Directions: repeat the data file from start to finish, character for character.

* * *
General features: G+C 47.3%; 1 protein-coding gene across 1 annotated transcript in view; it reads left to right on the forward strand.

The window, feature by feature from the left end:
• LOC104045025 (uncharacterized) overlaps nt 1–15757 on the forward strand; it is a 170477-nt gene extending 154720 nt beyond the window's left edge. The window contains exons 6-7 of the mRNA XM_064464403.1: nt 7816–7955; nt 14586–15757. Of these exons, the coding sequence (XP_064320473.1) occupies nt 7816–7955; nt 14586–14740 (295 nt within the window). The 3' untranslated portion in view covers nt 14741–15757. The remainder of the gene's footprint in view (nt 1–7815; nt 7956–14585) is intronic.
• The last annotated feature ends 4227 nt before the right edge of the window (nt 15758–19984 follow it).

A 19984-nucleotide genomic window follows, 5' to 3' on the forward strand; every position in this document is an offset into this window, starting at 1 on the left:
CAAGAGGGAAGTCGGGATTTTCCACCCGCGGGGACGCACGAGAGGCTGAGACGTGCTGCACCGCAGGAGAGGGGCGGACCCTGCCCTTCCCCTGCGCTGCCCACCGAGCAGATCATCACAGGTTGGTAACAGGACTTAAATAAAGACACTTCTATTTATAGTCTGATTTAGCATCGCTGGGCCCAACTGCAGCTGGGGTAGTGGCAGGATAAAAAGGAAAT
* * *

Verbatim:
General features: G+C 47.3%; 1 protein-coding gene across 1 annotated transcript in view; it reads left to right on the forward strand.

The window, feature by feature from the left end:
• LOC104045025 (uncharacterized) overlaps nt 1–15757 on the forward strand; it is a 170477-nt gene extending 154720 nt beyond the window's left edge. The window contains exons 6-7 of the mRNA XM_064464403.1: nt 7816–7955; nt 14586–15757. Of these exons, the coding sequence (XP_064320473.1) occupies nt 7816–7955; nt 14586–14740 (295 nt within the window). The 3' untranslated portion in view covers nt 14741–15757. The remainder of the gene's footprint in view (nt 1–7815; nt 7956–14585) is intronic.
• The last annotated feature ends 4227 nt before the right edge of the window (nt 15758–19984 follow it).

A 19984-nucleotide genomic window follows, 5' to 3' on the forward strand; every position in this document is an offset into this window, starting at 1 on the left:
CAAGAGGGAAGTCGGGATTTTCCACCCGCGGGGACGCACGAGAGGCTGAGACGTGCTGCACCGCAGGAGAGGGGCGGACCCTGCCCTTCCCCTGCGCTGCCCACCGAGCAGATCATCACAGGTTGGTAACAGGACTTAAATAAAGACACTTCTATTTATAGTCTGATTTAGCATCGCTGGGCCCAACTGCAGCTGGGGTAGTGGCAGGATAAAAAGGAAAT